Imaging Case of the Week 9

It is 2 am again and you are about to see your next patient, a little old lady with abdominal pain and tachycardia.

You want to take a detailed and thorough history from her in regards to her abdominal pain but she couldn’t care less. She is conscious but prefers to keep her eyes shut and is wincing. You initially think that she is a ‘poor historian’ but finally figure out 10 minutes later that she is in a lot of pain. You manage to give her IV opioids and then examine her tummy. You plan to request an erect chest and abdominal x-ray as your 1st investigation. Her erect chest x-ray is here. On re-examination, she is getting more sick. What would you do next?

[peekaboo_link name=”Answer”]Answer[/peekaboo_link] [peekaboo_content name=”Answer”]

Air where it should not be!

Your next step should be to phone the on call surgical registrar and if not available, the surgical specialist as this is a surgical emergency. Erect chest xray shows a thin silver of air under the right diaphragm secondary to a perforated viscus. The abdominal x-rays essentially were normal (not attached here).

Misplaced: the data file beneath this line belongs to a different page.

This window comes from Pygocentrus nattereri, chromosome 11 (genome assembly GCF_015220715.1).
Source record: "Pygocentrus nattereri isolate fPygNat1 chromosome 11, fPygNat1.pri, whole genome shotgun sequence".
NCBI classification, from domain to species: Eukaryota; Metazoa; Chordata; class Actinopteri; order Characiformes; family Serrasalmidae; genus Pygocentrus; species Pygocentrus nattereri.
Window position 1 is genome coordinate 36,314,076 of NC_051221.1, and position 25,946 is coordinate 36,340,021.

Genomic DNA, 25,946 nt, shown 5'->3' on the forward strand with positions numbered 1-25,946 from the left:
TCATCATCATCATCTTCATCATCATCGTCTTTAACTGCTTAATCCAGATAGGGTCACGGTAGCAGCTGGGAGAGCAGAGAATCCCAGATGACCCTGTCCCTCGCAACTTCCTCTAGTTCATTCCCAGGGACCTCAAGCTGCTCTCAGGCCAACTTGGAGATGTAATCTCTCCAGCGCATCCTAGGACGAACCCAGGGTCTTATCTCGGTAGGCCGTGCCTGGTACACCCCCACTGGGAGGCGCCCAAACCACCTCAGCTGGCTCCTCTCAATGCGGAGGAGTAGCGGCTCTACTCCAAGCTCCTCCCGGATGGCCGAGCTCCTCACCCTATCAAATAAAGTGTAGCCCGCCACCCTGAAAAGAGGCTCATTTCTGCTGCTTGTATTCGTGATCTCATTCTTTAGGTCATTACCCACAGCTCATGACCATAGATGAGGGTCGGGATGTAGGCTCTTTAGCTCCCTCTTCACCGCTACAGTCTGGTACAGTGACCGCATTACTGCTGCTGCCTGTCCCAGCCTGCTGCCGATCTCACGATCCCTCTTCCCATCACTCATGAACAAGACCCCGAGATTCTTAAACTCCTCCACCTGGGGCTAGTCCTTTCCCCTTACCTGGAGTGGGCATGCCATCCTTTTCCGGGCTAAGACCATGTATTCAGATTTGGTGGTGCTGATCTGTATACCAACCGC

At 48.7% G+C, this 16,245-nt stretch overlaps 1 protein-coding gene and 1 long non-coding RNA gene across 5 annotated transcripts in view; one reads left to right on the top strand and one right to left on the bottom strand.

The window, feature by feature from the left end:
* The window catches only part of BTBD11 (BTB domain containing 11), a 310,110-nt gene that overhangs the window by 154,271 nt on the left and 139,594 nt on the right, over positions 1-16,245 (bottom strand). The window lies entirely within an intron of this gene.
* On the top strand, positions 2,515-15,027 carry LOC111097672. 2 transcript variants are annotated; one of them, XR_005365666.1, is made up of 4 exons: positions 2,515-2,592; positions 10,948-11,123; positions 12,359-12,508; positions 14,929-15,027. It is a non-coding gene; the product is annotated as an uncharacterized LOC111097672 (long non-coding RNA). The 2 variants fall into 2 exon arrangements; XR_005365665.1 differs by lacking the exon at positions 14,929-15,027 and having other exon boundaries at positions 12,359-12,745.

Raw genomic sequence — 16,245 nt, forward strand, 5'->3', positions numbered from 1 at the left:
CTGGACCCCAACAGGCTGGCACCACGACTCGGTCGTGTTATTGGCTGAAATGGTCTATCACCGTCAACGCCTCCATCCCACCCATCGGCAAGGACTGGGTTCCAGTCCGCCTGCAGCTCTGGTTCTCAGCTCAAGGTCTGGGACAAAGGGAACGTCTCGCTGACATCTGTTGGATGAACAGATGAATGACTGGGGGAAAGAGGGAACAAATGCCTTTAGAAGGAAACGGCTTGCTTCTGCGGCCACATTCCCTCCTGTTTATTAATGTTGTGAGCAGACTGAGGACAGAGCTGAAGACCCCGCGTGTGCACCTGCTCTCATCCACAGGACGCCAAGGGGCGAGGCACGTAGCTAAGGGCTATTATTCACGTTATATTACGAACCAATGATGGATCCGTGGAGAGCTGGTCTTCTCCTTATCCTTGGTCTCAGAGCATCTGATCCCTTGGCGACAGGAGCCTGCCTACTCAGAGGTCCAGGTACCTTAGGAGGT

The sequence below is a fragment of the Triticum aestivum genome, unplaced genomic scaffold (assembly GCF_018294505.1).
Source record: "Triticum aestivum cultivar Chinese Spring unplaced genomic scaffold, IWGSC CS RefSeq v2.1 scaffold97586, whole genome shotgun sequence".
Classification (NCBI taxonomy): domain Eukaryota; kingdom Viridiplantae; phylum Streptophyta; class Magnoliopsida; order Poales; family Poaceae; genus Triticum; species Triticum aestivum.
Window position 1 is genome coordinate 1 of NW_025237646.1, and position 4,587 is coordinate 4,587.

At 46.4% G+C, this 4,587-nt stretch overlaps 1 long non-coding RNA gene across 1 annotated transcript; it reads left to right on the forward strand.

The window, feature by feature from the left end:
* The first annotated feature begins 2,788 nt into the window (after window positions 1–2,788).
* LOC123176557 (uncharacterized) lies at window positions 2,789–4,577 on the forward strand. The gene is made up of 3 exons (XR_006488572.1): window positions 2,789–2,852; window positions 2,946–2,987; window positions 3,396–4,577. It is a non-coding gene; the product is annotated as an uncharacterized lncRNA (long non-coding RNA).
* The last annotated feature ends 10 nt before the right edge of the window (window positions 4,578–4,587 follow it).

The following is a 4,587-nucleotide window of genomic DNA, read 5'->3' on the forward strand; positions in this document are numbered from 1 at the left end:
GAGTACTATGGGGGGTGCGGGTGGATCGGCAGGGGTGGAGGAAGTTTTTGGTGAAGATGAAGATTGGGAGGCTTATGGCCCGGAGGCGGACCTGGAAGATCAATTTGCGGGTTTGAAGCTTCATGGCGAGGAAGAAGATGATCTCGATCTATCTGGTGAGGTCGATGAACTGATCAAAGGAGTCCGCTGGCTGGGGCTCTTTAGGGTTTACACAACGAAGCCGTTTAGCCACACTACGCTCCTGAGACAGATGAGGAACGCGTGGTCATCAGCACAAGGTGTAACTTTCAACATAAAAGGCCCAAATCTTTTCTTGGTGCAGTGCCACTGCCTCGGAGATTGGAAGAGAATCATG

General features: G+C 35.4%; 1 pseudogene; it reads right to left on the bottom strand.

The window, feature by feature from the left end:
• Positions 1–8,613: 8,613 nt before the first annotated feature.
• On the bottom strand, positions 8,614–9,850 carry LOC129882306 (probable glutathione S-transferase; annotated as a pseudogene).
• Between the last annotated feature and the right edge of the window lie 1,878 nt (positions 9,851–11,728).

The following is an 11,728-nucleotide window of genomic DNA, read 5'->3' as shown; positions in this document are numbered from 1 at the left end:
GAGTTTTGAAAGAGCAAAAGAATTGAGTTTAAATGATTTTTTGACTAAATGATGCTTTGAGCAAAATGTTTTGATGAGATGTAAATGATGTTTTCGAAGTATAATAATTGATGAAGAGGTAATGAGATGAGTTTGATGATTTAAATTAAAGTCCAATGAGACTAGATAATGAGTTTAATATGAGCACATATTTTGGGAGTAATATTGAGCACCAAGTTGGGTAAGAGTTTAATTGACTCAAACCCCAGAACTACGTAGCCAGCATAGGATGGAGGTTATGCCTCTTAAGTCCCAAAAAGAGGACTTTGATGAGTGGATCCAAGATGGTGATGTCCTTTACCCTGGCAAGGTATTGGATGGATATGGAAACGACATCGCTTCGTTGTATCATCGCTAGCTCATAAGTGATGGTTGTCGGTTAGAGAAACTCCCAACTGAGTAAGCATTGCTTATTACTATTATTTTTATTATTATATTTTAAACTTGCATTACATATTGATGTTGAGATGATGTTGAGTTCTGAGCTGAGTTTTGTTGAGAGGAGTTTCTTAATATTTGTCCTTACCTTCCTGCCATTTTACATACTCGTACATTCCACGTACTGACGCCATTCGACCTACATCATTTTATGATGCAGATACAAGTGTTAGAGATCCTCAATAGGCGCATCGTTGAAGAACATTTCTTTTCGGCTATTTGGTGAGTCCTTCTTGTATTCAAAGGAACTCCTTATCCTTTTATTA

My intention to choose the above x-ray is to show how subtle the finding can be in pneumoperitoneum. You may not see large amount of air all the time as in the x-ray shown below.

Erect chest x-ray is only 80% sensitive to detect gas under the diaphragm. The sensitivity of an erect lateral chest x-ray is higher.

For erect chest x-ray, patients need to stand upright for at least 10 minutes. In sick patients, who are too unwell to stand, you can obtain a decubitus film to make a diagnosis. Left lateral decubitus film can show air against the hepatic shadow. But you should allow sufficient time for the air to rise (15-20 minutes). Not right lateral decubitus film as the fundal gas interferes with interpretation.

There are various other interesting signs mentioned in pneumoperitoneum – Rigler’s sign (both bowel walls well outlined by free intraperitoneal air), falciform ligament or Silver’s sign, football sign which is seen on supine radiographs as large oval translucent area (like an american football as per an article in RSNA!), continuous diaphragm sign etc.

As for your patient, she was operated on for a perforated duodenal ulcer and recovered well.